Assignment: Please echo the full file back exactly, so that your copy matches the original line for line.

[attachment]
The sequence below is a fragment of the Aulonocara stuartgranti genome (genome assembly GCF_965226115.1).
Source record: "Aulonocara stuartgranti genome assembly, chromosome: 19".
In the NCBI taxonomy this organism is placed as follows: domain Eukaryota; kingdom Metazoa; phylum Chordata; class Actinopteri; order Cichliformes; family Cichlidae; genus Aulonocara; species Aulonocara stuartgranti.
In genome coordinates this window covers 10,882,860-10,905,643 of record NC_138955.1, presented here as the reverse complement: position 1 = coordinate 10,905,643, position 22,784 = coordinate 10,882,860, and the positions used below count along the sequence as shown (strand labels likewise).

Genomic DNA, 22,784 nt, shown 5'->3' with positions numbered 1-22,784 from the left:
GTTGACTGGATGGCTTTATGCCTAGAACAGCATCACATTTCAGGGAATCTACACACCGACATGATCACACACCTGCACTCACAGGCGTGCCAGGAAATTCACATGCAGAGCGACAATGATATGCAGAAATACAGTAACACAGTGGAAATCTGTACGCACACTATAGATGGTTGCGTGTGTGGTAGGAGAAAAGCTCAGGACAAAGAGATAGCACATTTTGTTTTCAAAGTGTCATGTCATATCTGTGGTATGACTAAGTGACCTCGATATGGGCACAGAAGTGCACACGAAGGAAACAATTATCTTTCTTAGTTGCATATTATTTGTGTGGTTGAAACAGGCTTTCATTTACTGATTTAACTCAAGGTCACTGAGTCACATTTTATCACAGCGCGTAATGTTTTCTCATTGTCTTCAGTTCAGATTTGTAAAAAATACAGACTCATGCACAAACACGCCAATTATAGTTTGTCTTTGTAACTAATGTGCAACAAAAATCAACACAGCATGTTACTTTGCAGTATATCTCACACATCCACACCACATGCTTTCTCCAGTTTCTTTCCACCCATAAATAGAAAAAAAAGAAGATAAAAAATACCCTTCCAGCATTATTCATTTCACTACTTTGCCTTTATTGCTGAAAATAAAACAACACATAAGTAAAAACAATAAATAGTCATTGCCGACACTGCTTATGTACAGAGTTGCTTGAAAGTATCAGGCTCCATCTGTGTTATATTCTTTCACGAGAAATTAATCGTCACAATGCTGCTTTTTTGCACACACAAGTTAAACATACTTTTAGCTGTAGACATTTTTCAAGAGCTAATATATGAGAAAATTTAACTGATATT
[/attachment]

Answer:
The sequence below is a fragment of the Aulonocara stuartgranti genome (genome assembly GCF_965226115.1).
Source record: "Aulonocara stuartgranti genome assembly, chromosome: 19".
In the NCBI taxonomy this organism is placed as follows: domain Eukaryota; kingdom Metazoa; phylum Chordata; class Actinopteri; order Cichliformes; family Cichlidae; genus Aulonocara; species Aulonocara stuartgranti.
In genome coordinates this window covers 10,882,860-10,905,643 of record NC_138955.1, presented here as the reverse complement: position 1 = coordinate 10,905,643, position 22,784 = coordinate 10,882,860, and the positions used below count along the sequence as shown (strand labels likewise).

Genomic DNA, 22,784 nt, shown 5'->3' with positions numbered 1-22,784 from the left:
GTTGACTGGATGGCTTTATGCCTAGAACAGCATCACATTTCAGGGAATCTACACACCGACATGATCACACACCTGCACTCACAGGCGTGCCAGGAAATTCACATGCAGAGCGACAATGATATGCAGAAATACAGTAACACAGTGGAAATCTGTACGCACACTATAGATGGTTGCGTGTGTGGTAGGAGAAAAGCTCAGGACAAAGAGATAGCACATTTTGTTTTCAAAGTGTCATGTCATATCTGTGGTATGACTAAGTGACCTCGATATGGGCACAGAAGTGCACACGAAGGAAACAATTATCTTTCTTAGTTGCATATTATTTGTGTGGTTGAAACAGGCTTTCATTTACTGATTTAACTCAAGGTCACTGAGTCACATTTTATCACAGCGCGTAATGTTTTCTCATTGTCTTCAGTTCAGATTTGTAAAAAATACAGACTCATGCACAAACACGCCAATTATAGTTTGTCTTTGTAACTAATGTGCAACAAAAATCAACACAGCATGTTACTTTGCAGTATATCTCACACATCCACACCACATGCTTTCTCCAGTTTCTTTCCACCCATAAATAGAAAAAAAAGAAGATAAAAAATACCCTTCCAGCATTATTCATTTCACTACTTTGCCTTTATTGCTGAAAATAAAACAACACATAAGTAAAAACAATAAATAGTCATTGCCGACACTGCTTATGTACAGAGTTGCTTGAAAGTATCAGGCTCCATCTGTGTTATATTCTTTCACGAGAAATTAATCGTCACAATGCTGCTTTTTTGCACACACAAGTTAAACATACTTTTAGCTGTAGACATTTTTCAAGAGCTAATATATGAGAAAATTTAACTGATATT